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Nikon 400mm f/2.8 VR
© 2007 KenRockwell.com

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CONSTRUCTION

Nikon 600mm VR

Nikon AF-S Nikkor 600mm f/4G ED VR. enlarge.

I'd get mine at Adorama or Ritz for a mere $9,500. It helps me keep adding to this site when you get yours from those links, too

September 2007

OK for 400/2.8:

Nikon Product Number: 2171, in catalog as of spring 2008.

Tripod detection mode.

Nano Crystal COat

3 ED.

Introduction   back to top   back to Intro

Compatibility     Features     Specs   

Performance   History   Recommendations

This is Nikon's new standard lens for shooting surfing from shore. It adds Vibration Reduction (VR) to the previous 600mm f/4 AF-S II lens.

VR doesn't mean much for sports except if slow pans are your thing, but VR is crucial for wildlife photographers who are always working without enough light, or working with teleconverters. (No, I've not tried it with VR and a teleconverter.)

In addition to VR, another reason to drop almost ten Gs on this puppy is that it focuses more closely than the earlier models. This 600mm f/4 VR focuses to 16.4 feet or 5m, and even a little closer in manual focus.

Personally I use 600mm lenses for nature and landscape photography. I've always loved how I can crop a tight image from reality. For instance, point a 600mm lens at the reflection of the setting sun in any mirrored office building or at the wet sand at the beach, and your image explodes with light and color.

Compatibility   back to top   back to Intro

Compatibility     Features     Specs   

Performance   History   Recommendations

This 600mm f/4 VR works splendidly on every Nikon DX SLR, every Nikon FX SLR, most film SLRs since the 1980s, and works especially well on the newest D3 and D300.

See Nikon Lens Compatibility for details about your camera. This is an AF-S, VR and G lens.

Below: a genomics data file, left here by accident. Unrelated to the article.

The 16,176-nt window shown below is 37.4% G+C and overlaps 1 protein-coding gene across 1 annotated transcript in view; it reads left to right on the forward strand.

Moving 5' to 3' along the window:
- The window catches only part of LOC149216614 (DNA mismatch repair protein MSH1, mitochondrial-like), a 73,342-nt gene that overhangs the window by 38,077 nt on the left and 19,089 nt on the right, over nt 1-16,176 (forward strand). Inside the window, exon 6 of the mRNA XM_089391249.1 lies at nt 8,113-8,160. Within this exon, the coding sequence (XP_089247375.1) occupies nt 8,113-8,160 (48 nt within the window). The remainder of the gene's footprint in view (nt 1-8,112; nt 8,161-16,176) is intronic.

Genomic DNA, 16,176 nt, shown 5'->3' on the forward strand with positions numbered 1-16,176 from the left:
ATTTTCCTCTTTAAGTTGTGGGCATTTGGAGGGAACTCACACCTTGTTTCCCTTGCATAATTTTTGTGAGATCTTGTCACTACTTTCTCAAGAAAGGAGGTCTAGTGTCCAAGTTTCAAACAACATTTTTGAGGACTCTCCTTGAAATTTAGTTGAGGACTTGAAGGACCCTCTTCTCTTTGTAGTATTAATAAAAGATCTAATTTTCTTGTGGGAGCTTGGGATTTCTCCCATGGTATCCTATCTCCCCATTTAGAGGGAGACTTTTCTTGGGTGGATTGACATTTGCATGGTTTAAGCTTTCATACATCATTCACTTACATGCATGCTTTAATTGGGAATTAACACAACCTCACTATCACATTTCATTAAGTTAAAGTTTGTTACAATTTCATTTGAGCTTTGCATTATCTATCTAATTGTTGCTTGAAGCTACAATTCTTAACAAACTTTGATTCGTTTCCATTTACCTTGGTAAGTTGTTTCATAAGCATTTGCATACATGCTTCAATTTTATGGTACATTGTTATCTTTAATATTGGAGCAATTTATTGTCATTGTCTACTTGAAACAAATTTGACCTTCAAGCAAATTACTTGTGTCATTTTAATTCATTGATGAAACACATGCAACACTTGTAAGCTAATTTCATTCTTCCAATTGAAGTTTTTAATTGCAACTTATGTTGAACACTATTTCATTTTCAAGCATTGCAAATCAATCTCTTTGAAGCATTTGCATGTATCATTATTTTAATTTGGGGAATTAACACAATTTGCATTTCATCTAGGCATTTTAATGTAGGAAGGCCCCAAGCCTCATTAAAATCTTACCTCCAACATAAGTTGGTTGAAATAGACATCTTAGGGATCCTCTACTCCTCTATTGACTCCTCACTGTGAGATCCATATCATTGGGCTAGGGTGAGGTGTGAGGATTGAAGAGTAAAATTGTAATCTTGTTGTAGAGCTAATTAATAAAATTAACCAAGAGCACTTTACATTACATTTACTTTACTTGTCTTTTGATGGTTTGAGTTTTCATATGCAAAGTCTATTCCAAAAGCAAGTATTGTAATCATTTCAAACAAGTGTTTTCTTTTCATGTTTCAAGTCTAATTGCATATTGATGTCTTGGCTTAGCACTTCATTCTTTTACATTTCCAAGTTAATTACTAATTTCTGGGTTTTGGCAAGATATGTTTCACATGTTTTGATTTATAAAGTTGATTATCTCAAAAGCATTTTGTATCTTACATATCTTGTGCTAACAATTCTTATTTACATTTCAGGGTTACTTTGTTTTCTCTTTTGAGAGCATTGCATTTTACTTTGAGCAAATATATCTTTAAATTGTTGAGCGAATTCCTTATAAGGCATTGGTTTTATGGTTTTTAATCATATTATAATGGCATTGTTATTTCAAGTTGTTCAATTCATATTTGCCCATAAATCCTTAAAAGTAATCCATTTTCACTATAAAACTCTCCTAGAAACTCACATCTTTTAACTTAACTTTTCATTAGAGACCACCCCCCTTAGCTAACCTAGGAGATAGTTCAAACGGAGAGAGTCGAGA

Features   back to top   back to Intro

Compatibility     Features     Specs   

Performance   History   Recommendations

Nikon 600mm VR controls

Nikon 600mm f/4 VR controls.

Nikon claims an unsubstantiated 4 stops of improvement for its VR-II system. Regardless of how well it works, nature photographers love this. Canon's been doing this for years on their 600mm lenses.

Preset focus point: you can set and recall a preset focus point, like home base or an animal's favorite haunt.

AF-LOCK and AF-ON buttons on the front of the lens, extremely handy. I wish all AF lenses had them.

Magnesium die-cast barrel.

Dust and moisture resistant.

Tripod VR mode to stop tripod vibration, nice if it works. I suspect it does.

Special anti-reflection coating ("Nano Crystal Coat," the N on the nameplate) on one surface, no big deal.

Focus Limit switch - no big deal.

Specifications with commentary   back to top  or  Intro

Compatibility     Features     Specs   

Performance   History   Recommendations

Other old stuff

Name: Nikon calls this the Nikon AF-S Nikkor 600mm f/4G ED VR.

    AF-S: Quiet focusing and instant manual focus override.

    D: Sends focus distance information to the metering system.

   ED: Magic glass for sharper images and less lateral secondary chromatic aberration (color fringing).

    G: No aperture ring. Only works on pro cameras newer than about 1988. See more.

    IF: Internal Focusing. Nothing moves on the outside of the lens when it focuses.

   SWM: Silent Wave Motor for fast, quiet focusing.

Optics: 15 elements in 12 groups. Three of these elements are of ED glass. Additional concave front protective element.

Diaphragm: 9 blades, rounded. Stops down to f/22.

Close Focus: 16.4 feet (5m) in auto focus, 15.7 feet (4.8m) in manual focus.

Maximum Reproduction Ratio: 1:7.4.

Drop-in Filter: 52mm.

Size: 6.5" diameter by 17.5" long (166 x 445 mm), specified.

Weight: 11.2 pounds (5.06 kg), specified. This is a lightweight: my 1996 400mm f/2.8 AF-I weights a few pounds more!